And just like that, it’s fall in New York. Packed subways, snarled traffic, ubiquitous school buses, competing deadlines and priorities, an hour wait at your favorite neighborhood dinner joint—such are our common bonds of New York in autumn. And speaking of a common bond, the Center for Architecture’s fall fête, to benefit its K-12 Learning By Design initiative, is just around the corner. Common Bond: The Center for Architecture Gala will again take place at Chelsea Piers, on Thursday, October 26, and I hope to see you all there. What could be a better cause than youth design education? This year we’re honoring four truly extraordinary individuals who have committed themselves to transforming New York for the better:
Rohit T. “Rit” Aggarwala, an Indian-American environmental policy adviser, transportation planner, and historian, and New York City’s chief climate officer and commissioner of the NYC Department of Environmental Protection for the Adams Administration;
Jeanne Gang, founder and principal of Studio Gang, the Chicago-based firm with a growing New York studio and presence, whose new Gilder Center for Science, Education, and Innovation at the American Museum of Natural History opened this year to widespread praise;
Jolie Milstein, a licensed architect and the president and chief executive officer of the New York State Association for Affordable Housing, executive director of House New York Inc., and a managing member of Closing USA Affordable Housing, who has focused her career on addressing the daunting affordable housing crisis in New York and beyond through the lens of housing equity;
And lastly, we will celebrate the extraordinary legacy of Joan K. Davidson (1927–2023), president emeritus, J.M. Kaplan Fund. As her New York Times obituary noted, she was a “philanthropist who championed New York. As president of a foundation established by her father, she focused her grant making on issues related to the city’s architecture, design and quality of life.”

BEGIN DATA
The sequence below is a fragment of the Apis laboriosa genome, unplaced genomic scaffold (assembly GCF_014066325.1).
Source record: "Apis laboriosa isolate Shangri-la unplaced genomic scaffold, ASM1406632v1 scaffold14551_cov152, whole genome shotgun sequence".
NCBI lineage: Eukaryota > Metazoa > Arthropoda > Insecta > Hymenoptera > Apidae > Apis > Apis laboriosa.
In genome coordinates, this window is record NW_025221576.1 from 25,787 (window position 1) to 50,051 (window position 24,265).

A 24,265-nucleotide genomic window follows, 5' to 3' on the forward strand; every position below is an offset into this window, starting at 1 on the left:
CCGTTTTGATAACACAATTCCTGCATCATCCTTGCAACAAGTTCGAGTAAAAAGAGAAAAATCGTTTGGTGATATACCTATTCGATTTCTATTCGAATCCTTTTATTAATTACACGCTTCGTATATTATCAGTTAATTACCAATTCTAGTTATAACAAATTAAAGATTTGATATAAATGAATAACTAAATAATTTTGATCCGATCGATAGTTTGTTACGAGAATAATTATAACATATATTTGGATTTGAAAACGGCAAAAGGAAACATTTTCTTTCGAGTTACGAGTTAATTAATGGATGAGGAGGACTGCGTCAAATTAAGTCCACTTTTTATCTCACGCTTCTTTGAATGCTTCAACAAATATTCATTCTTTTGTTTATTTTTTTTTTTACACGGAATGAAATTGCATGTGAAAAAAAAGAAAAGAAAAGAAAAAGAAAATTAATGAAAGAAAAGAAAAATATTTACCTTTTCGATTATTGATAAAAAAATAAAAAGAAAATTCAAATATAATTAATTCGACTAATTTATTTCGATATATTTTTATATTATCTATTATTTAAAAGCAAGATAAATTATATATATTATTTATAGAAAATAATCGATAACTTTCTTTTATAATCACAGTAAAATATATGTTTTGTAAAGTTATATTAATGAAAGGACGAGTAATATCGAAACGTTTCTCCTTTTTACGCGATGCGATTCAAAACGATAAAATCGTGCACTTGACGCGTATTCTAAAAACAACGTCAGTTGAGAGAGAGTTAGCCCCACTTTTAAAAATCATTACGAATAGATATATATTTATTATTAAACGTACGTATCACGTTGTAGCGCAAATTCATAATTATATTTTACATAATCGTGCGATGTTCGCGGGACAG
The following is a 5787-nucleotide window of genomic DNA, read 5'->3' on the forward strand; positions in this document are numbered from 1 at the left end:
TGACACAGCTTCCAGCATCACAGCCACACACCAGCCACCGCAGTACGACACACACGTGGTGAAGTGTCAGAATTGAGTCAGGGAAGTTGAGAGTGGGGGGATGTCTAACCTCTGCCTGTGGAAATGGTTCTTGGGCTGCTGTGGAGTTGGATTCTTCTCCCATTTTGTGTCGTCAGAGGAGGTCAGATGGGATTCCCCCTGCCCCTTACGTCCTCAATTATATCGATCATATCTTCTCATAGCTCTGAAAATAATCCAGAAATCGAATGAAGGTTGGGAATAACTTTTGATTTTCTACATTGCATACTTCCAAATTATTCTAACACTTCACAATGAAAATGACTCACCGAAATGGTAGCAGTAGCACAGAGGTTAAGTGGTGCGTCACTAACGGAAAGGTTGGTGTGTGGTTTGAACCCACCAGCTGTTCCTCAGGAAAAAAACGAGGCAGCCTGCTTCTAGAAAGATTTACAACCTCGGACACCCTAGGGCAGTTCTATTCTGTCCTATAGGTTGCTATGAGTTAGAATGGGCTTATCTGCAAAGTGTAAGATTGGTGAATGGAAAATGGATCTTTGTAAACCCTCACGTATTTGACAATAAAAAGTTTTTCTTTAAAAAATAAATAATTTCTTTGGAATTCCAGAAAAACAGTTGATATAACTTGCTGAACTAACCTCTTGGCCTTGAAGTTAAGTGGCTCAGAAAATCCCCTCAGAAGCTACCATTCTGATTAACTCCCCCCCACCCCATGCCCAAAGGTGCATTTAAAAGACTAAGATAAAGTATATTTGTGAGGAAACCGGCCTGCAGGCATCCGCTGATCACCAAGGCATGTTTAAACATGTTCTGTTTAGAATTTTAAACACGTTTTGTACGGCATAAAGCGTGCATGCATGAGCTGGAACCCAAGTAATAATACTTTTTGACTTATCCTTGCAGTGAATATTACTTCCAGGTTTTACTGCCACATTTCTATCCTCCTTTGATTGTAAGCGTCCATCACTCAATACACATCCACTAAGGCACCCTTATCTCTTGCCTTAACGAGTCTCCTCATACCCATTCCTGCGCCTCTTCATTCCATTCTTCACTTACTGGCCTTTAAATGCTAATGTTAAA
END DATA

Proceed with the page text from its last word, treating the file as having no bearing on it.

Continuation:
I also feel compelled to make another worthy mention, and perhaps, a formal introduction, of someone who actually needs no introduction to most of you: Jesse Lazar, the new executive director of the AIA New York Chapter and the Center for Architecture! Most of you have at least met Jesse around the Center or the city sometime over the past 15 years. Yep, Jesse entered the Center for Architecture in 2008 as director of programs, and has become a powerful and indispensable component of our sibling institutions on and off for a decade and a half, with intermediate stints to get an MBA, and to serve New York Economic Development Corporation as a project manager.
What I can promise all of you—having been more involved in this search process than I ever expected to be—is that the Center and AIANY have an extraordinarily knowledgeable and dynamic person at the helm, with an eye on the sea changes ahead. Jesse brings a steady hand and an ambitious appetite for sustainable growth to both the Center and AIANY, as both organizations prepare to undergo strategic planning in the coming months. At first glance, Jesse comes from outside the conventional “walls and halls” of the architecture discipline, but at second glance, he’s been at the crossroads of architectural academia, the profession, and the culture for years. Soon, we’ll launch a search for a new director of programming and curatorial affairs, who will guide the Center and Chapter in lockstep with Jesse, a dedicated and talented staff, and brilliant boards, along new paths. In short, we want to remain relevant, ambitious, and indispensable to the New York City design community as well as to our city, especially its most vulnerable citizens, and, of course, the broader public beyond.
As architects in New York, we know we have a commitment to ensure that the city will support all New Yorkers, and be its best self. Our city is blessed with a bounty of incredible non-profit organizations dedicated to architecture and the built environment. We welcome collaborations and discussions across all non-profits, and are thrilled to be connecting more closely with our sibling AIA borough chapters. We must all de-silo ourselves, and figure out how, in a world more connected than ever, to better share in setting and working toward our collective goals as a city. We want to elevate the ecosystem for all to thrive even more, and to be songbirds for Our City and Ourselves.
Matthew Bremer, AIA
2023 AIANY President